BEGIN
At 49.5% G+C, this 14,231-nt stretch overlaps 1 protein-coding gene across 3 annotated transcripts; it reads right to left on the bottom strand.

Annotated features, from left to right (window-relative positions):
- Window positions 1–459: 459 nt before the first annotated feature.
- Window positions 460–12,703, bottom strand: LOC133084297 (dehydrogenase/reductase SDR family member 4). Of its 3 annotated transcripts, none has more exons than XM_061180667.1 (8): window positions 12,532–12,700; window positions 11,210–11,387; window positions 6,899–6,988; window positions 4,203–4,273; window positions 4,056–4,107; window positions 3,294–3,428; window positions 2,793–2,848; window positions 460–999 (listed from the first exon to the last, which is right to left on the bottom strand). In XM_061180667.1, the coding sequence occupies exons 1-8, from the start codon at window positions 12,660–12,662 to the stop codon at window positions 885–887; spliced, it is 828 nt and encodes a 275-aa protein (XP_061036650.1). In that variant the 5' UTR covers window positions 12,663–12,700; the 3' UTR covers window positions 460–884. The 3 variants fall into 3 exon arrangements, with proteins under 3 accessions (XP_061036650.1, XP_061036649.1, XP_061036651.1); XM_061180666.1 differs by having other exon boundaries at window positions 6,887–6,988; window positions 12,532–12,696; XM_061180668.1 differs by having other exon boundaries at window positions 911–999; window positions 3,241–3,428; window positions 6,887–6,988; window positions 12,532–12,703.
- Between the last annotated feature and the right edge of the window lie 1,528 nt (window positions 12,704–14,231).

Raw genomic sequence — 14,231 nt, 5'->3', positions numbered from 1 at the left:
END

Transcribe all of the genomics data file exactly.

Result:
At 49.5% G+C, this 14,231-nt stretch overlaps 1 protein-coding gene across 3 annotated transcripts; it reads right to left on the bottom strand.

Annotated features, from left to right (window-relative positions):
- Window positions 1–459: 459 nt before the first annotated feature.
- Window positions 460–12,703, bottom strand: LOC133084297 (dehydrogenase/reductase SDR family member 4). Of its 3 annotated transcripts, none has more exons than XM_061180667.1 (8): window positions 12,532–12,700; window positions 11,210–11,387; window positions 6,899–6,988; window positions 4,203–4,273; window positions 4,056–4,107; window positions 3,294–3,428; window positions 2,793–2,848; window positions 460–999 (listed from the first exon to the last, which is right to left on the bottom strand). In XM_061180667.1, the coding sequence occupies exons 1-8, from the start codon at window positions 12,660–12,662 to the stop codon at window positions 885–887; spliced, it is 828 nt and encodes a 275-aa protein (XP_061036650.1). In that variant the 5' UTR covers window positions 12,663–12,700; the 3' UTR covers window positions 460–884. The 3 variants fall into 3 exon arrangements, with proteins under 3 accessions (XP_061036650.1, XP_061036649.1, XP_061036651.1); XM_061180666.1 differs by having other exon boundaries at window positions 6,887–6,988; window positions 12,532–12,696; XM_061180668.1 differs by having other exon boundaries at window positions 911–999; window positions 3,241–3,428; window positions 6,887–6,988; window positions 12,532–12,703.
- Between the last annotated feature and the right edge of the window lie 1,528 nt (window positions 12,704–14,231).

Raw genomic sequence — 14,231 nt, 5'->3', positions numbered from 1 at the left: